LU4 – is …

… where I live. Luton – Bedfordshire – UK – LU4. From the outside it’s a bit of a shithole but it’s where I live and it’s where I grew up. LU4 is where we moved to when I was 8 – when Dad was looking for work. I captained the school cricket team for 5 years in LU4 – I played rugby for the school on Saturday mornings – cold wet winter Saturday mornings – a Saturday morning when only 10 of us turned up to play – the opposition were arriving soon and we only had 10 – we needed another 5. So we bomb blasted around the estate to try and find some more players – there was no such thing as a mobile phone in 1983 and not everyone had a home phone – so off we went – 20 minutes later we were all back – with 2 extra players. “Sorry lads” the teacher said “we can’t play with 12, we’ll have to cancel” – not sure what we said but we made it quite clear we weren’t about to give up that easily. The opposition arrived and we played – the 12 of us never played tougher or harder than on that cold wet Saturday morning – and we won – 12 against 15 – every tackle went in hard – every pass was made – and everyone of us was absolutely knackered at the end of it.

That – is grit – and determination. We didn’t have much – but what we did have – we made the most of it.

LU4 is a bit like that – it’s a shithole – if you look from the outside. If you come here – from the outside – you might feel intimidated. Since January this year there have been a number of shootings and stabbings – resulting in a number of deaths. I’ve been to areas of London – with a laptop in a bag over my shoulder or a camera hanging around my neck – and just thought to myself I shouldn’t be here but when I’m on Lewsey Farm (LU4) I don’t feel worried at all. Maybe I know the escape routes maybe I feel as if I could stand and argue with the knowledge I was here while you were a sperm – whatever it is I don’t feel intimidated by the youths around here.

FUCK THE PIGS

I’ve been spending time with my camera lately and I’ve been thoroughly enjoying it. I’ve found the love for photography I had many years ago and thought I would put the refound love of photography together with a desire to document where I grew up, where I left for the Royal Navy and returned to, where I had my first girlfriend, where I bought my first house, had my first (and second) child, where my children have gone to school and where we still live today.

Dominic Square

Friday night walk to Dominic Square – weekly shop with Mum – and fish and chips for Friday night dinner !

Used to be the Co-op

This is where we used to do the weekly shop – before the days of superstores !

Hampton Road

Just around the corner from Luton Town Football Club – where we walked the 5 miles home after watching Luton play Man Utd in 1985 when they were in Division 1 – got a right rollocking for not telling my parents we were walking home – we were in heaven – we’d just lost to MAN UTD – MANCHESTER UNITED – had been in Luton – they were GODS !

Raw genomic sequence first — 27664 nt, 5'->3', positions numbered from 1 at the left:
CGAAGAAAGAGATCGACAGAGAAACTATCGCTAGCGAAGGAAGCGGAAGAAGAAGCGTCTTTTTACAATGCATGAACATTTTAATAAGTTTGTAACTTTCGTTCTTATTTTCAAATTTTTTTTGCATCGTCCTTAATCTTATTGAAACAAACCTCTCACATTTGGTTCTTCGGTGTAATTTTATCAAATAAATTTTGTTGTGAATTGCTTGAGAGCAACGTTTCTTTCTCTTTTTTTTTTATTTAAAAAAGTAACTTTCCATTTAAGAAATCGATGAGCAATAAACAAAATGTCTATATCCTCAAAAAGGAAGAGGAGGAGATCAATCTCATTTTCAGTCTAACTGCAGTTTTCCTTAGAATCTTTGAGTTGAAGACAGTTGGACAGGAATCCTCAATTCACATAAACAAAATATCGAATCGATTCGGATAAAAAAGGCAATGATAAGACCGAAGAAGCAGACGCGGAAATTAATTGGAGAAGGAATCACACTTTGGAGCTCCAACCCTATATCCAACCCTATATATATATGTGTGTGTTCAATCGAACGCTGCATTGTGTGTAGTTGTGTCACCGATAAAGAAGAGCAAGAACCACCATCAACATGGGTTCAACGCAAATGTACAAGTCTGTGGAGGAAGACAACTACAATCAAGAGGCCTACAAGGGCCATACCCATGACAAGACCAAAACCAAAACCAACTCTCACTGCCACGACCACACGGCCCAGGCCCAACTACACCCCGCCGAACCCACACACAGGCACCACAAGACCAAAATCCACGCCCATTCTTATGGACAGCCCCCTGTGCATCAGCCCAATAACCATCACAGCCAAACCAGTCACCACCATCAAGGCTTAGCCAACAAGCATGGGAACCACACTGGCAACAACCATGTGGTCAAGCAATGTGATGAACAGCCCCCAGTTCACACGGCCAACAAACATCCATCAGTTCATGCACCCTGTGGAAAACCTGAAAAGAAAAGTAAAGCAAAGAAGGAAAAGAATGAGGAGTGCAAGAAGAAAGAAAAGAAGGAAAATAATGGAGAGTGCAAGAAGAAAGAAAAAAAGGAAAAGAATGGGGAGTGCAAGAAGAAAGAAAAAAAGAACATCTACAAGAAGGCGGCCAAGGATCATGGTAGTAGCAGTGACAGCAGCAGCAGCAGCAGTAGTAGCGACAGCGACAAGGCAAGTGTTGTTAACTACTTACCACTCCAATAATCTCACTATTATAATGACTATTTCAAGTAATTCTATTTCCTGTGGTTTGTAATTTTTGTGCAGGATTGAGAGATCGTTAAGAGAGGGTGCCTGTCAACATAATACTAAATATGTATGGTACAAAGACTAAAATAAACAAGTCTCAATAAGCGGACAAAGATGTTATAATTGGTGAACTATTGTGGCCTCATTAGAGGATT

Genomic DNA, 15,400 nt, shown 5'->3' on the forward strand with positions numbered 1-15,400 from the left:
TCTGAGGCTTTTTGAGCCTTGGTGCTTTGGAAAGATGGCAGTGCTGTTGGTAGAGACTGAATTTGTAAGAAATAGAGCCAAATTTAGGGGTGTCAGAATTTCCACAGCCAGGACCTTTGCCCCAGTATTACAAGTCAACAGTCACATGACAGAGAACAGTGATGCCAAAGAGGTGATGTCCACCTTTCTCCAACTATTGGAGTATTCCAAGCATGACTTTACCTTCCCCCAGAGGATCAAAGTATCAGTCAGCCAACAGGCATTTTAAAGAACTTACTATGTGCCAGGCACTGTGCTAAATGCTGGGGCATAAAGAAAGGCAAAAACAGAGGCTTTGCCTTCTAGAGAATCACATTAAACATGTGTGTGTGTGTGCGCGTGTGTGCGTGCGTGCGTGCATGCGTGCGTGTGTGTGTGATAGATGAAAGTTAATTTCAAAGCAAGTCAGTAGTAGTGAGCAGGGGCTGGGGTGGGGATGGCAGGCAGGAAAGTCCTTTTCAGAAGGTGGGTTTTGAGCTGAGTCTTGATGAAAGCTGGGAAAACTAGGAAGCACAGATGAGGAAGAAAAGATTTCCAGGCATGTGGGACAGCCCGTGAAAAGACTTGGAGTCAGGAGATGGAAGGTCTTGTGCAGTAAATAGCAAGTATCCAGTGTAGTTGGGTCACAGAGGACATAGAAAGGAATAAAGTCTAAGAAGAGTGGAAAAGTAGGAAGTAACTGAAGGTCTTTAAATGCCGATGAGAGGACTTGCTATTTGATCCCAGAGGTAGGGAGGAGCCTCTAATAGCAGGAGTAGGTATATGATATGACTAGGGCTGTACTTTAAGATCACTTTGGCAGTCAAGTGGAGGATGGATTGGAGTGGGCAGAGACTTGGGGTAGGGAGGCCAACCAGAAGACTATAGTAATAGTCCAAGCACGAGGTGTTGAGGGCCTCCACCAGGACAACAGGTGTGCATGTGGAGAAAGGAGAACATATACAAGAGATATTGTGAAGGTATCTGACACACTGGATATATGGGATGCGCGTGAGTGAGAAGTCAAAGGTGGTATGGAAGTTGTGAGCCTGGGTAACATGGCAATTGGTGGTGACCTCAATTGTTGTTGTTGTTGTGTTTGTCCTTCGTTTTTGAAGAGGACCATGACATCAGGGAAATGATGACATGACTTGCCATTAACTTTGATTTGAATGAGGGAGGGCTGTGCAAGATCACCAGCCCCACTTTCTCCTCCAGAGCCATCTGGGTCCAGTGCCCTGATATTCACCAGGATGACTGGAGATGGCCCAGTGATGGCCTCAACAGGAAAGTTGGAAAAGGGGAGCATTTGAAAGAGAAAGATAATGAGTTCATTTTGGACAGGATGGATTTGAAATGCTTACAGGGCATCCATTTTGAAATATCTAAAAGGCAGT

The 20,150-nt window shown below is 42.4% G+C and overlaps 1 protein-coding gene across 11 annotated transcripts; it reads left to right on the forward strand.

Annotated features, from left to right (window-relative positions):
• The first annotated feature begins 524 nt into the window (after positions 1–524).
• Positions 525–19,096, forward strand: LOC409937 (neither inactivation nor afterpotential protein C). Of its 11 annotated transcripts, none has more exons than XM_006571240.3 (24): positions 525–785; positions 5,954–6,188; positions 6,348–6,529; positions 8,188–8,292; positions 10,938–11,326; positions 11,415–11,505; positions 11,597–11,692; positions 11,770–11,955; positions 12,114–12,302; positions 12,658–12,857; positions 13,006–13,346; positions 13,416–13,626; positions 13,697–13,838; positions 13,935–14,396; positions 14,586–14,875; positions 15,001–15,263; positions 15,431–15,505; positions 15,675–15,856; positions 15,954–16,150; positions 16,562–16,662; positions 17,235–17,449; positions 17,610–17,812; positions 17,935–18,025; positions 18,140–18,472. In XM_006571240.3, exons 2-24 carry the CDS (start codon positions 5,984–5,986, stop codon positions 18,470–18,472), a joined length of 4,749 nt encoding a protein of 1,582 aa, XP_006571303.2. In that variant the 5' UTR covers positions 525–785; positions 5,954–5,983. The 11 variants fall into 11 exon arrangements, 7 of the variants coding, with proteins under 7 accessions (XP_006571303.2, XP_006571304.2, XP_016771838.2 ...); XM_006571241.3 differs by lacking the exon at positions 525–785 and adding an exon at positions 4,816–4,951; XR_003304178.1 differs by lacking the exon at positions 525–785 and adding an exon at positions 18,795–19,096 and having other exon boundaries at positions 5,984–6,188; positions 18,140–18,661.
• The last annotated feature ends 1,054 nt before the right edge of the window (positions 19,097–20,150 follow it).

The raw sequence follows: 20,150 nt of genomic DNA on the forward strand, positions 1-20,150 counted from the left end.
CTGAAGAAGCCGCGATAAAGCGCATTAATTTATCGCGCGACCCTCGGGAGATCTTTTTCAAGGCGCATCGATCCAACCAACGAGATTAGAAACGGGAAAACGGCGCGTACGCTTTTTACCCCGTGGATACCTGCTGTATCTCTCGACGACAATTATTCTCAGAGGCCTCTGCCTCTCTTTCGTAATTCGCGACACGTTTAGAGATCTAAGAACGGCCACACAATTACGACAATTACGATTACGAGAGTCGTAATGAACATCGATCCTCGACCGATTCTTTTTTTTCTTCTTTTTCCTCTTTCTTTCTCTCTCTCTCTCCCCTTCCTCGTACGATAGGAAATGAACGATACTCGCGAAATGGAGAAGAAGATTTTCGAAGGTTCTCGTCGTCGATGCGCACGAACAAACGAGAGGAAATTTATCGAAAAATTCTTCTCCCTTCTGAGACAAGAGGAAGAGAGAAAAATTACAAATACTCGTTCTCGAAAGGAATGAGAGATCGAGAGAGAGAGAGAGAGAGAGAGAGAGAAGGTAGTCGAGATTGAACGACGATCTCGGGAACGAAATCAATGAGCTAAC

Woodside Industrial Estate …

… is across the road from where I grew up – and of course – was our playground. I still pick up kit to install from this industrial estate today – big project starting at the end of June.

This post is meant as a bit of background to LU4 – where I grew up – where if you didn’t know better you might think it’s a bit of a shithole – but where I kind of love. The idea is to try and update the blog (I haven’t written any poetry for ages and don’t feel inclined to) with snippets of photographs and/or words to document the life of LU4. It will probably stretch to LU3, LU6 and maybe further afield but the plan is to show my manor.

Bailey’s intention was to find subjects in his immediate neighbourhood which offered the minimum amount of obvious visual stimulus … from NW1 (1982) by David Bailey

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Tommy’s love: a father’s love

Port Isaac - Cornwall

Walking, peering over the cliff edge,
walking the high coastal path:
a warm summer breeze
rushes in off the sea.

Tiniest of brackish droplets
leave the skin – salt flecked:
I raise a hand to shield my eyes
from the charging Atlantic spray.

An old narrow road drops down
into this small fishing hamlet:
where boats, nets and crates
litter harbour walls and sun shaded alleys.

Todays’ catch fills the air
with the freshest perfume:
salivating with just the thought
of what lunch will bring – today.

The fresh faced Ailla, awaiting exam results,
delivers dawn’s mackerel catch:
watching eyes of Tommy, from under the brim
of his favourite Fiddler cap.

Tommy’s long, now greying, beard has shielded
flesh from many a rough day at sea;
with love he watches Ailla and knows
she’ll escape this tiny hamlet soon.

Wind battered boats, the thrill of the sea
crashing house high into the harbour walls,
nor the narrowest of cobbled streets,
will hold his beloved from venturing far.

Knocking, and knocking

My world stood still
for but a few minutes

My world stood still
for what felt like hours

Before it began, was over
and onto the next

Take stock, look closer within
where knocks have knocked

And have the knocks knocked
but I’ve come back – strong

My world stood still
but already

it’s moving again